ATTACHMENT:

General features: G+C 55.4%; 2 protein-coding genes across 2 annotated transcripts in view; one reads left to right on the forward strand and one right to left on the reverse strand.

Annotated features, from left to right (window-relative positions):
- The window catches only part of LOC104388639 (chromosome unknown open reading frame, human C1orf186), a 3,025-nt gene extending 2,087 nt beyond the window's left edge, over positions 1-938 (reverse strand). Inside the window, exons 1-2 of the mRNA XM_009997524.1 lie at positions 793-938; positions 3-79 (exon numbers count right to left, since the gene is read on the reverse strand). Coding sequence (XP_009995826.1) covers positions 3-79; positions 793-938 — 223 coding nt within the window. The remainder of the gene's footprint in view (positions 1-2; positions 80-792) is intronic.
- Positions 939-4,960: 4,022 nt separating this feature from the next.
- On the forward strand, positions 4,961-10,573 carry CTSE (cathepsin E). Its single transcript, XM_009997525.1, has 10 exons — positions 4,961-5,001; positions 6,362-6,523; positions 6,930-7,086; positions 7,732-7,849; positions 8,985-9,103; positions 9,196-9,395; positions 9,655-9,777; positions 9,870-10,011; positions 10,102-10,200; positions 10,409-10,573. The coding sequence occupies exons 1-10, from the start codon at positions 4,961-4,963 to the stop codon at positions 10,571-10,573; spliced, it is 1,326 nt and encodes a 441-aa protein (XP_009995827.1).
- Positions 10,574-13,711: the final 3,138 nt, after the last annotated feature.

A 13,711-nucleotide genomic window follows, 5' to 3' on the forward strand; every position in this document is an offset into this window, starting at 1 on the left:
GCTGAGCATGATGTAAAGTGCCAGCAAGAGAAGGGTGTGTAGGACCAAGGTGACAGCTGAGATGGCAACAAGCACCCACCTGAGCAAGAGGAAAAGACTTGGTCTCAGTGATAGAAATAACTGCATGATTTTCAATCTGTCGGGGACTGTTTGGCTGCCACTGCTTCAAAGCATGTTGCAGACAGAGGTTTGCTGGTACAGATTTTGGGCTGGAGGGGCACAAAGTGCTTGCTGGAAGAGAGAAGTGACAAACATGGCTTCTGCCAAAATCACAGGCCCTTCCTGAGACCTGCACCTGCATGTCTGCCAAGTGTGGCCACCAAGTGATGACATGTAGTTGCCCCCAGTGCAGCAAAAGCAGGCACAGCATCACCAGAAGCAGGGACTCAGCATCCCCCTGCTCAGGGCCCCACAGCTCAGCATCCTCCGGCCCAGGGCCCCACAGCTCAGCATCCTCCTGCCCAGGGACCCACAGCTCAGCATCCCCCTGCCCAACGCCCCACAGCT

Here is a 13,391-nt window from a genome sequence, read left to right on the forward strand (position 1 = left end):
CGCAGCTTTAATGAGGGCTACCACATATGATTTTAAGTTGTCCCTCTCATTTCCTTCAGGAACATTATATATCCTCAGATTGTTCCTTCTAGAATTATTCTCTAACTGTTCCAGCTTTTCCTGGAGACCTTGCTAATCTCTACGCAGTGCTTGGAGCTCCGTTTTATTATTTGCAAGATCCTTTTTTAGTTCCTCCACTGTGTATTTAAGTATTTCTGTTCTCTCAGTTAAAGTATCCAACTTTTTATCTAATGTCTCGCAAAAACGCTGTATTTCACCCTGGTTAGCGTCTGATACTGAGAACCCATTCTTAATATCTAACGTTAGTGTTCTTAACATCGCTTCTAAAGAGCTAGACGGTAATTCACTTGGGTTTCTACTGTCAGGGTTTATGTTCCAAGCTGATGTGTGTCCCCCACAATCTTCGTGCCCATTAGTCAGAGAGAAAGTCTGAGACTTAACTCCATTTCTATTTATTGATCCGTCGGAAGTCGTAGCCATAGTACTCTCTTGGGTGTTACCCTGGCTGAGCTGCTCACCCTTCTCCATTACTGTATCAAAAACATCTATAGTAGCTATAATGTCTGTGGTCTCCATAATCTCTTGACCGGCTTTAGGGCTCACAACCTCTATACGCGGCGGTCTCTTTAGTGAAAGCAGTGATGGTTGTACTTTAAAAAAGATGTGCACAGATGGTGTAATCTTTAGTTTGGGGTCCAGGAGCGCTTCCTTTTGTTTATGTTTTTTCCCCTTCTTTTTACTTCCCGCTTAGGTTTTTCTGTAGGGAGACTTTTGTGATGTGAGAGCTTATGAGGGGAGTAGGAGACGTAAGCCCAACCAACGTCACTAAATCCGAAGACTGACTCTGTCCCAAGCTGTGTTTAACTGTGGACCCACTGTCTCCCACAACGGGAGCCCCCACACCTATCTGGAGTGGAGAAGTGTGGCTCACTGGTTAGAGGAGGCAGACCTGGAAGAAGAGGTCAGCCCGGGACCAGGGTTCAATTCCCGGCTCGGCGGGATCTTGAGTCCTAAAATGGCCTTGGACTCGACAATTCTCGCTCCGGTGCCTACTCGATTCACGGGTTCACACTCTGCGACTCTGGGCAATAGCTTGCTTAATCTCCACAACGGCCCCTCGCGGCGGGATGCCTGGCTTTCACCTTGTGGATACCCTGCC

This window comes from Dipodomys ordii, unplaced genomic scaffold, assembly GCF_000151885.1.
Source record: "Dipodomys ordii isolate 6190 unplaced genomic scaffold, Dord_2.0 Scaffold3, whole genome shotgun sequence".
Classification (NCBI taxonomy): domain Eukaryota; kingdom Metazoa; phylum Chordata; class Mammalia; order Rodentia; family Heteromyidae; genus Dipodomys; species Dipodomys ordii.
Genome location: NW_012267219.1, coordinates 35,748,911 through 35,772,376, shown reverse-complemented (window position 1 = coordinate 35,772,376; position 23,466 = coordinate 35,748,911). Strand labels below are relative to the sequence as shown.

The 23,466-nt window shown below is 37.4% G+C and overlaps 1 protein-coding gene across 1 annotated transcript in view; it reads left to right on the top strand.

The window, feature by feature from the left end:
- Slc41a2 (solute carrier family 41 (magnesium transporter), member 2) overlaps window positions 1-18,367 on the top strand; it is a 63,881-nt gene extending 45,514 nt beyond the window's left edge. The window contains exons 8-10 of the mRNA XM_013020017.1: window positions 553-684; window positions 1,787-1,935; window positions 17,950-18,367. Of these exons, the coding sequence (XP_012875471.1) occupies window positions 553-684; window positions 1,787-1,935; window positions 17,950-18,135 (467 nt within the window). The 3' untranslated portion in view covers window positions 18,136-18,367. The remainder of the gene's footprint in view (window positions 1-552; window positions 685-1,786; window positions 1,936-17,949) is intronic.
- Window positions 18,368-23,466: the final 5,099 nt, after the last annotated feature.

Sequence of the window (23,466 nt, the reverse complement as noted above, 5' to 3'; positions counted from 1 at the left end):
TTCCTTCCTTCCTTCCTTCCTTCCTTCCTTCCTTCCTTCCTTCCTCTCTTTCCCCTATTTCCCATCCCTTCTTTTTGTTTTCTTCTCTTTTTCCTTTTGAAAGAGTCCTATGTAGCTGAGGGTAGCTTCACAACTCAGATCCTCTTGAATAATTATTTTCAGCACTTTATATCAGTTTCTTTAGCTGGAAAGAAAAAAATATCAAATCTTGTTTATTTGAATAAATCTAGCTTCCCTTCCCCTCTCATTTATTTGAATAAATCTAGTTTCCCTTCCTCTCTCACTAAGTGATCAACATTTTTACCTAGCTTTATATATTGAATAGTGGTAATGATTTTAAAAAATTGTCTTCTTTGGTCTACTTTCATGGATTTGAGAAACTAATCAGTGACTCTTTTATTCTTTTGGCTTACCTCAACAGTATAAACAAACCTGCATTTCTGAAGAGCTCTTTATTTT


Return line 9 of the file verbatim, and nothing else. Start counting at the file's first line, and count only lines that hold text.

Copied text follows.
Here is a 13,391-nt window from a genome sequence, read left to right on the forward strand (position 1 = left end):